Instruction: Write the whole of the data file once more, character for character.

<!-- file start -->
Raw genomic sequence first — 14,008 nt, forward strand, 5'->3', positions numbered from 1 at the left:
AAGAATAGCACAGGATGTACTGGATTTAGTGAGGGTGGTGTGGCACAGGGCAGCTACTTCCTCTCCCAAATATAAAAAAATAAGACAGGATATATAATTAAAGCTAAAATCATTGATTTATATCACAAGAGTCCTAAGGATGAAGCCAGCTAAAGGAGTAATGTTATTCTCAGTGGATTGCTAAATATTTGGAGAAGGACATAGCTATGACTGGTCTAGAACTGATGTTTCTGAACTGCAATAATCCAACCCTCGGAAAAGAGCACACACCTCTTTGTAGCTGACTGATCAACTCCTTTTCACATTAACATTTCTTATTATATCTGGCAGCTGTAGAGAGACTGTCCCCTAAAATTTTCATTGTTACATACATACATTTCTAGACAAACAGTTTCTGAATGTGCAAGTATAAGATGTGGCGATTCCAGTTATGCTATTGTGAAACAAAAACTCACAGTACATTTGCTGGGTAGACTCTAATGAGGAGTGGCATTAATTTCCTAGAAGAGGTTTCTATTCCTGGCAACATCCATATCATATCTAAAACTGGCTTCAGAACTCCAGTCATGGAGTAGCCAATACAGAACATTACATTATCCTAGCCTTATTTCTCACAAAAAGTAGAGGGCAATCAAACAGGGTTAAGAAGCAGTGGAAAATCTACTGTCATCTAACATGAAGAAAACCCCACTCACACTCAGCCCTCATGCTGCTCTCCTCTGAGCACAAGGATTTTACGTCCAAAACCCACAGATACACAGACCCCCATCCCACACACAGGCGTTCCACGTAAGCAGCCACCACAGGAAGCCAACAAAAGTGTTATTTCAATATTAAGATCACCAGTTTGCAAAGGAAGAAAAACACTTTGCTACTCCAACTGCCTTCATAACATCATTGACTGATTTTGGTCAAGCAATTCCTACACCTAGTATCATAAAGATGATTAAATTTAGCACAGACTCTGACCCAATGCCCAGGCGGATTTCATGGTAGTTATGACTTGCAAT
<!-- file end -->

Raw genomic sequence first — 14,008 nt, forward strand, 5'->3', positions numbered from 1 at the left:
AAGAATAGCACAGGATGTACTGGATTTAGTGAGGGTGGTGTGGCACAGGGCAGCTACTTCCTCTCCCAAATATAAAAAAATAAGACAGGATATATAATTAAAGCTAAAATCATTGATTTATATCACAAGAGTCCTAAGGATGAAGCCAGCTAAAGGAGTAATGTTATTCTCAGTGGATTGCTAAATATTTGGAGAAGGACATAGCTATGACTGGTCTAGAACTGATGTTTCTGAACTGCAATAATCCAACCCTCGGAAAAGAGCACACACCTCTTTGTAGCTGACTGATCAACTCCTTTTCACATTAACATTTCTTATTATATCTGGCAGCTGTAGAGAGACTGTCCCCTAAAATTTTCATTGTTACATACATACATTTCTAGACAAACAGTTTCTGAATGTGCAAGTATAAGATGTGGCGATTCCAGTTATGCTATTGTGAAACAAAAACTCACAGTACATTTGCTGGGTAGACTCTAATGAGGAGTGGCATTAATTTCCTAGAAGAGGTTTCTATTCCTGGCAACATCCATATCATATCTAAAACTGGCTTCAGAACTCCAGTCATGGAGTAGCCAATACAGAACATTACATTATCCTAGCCTTATTTCTCACAAAAAGTAGAGGGCAATCAAACAGGGTTAAGAAGCAGTGGAAAATCTACTGTCATCTAACATGAAGAAAACCCCACTCACACTCAGCCCTCATGCTGCTCTCCTCTGAGCACAAGGATTTTACGTCCAAAACCCACAGATACACAGACCCCCATCCCACACACAGGCGTTCCACGTAAGCAGCCACCACAGGAAGCCAACAAAAGTGTTATTTCAATATTAAGATCACCAGTTTGCAAAGGAAGAAAAACACTTTGCTACTCCAACTGCCTTCATAACATCATTGACTGATTTTGGTCAAGCAATTCCTACACCTAGTATCATAAAGATGATTAAATTTAGCACAGACTCTGACCCAATGCCCAGGCGGATTTCATGGTAGTTATGACTTGCAAT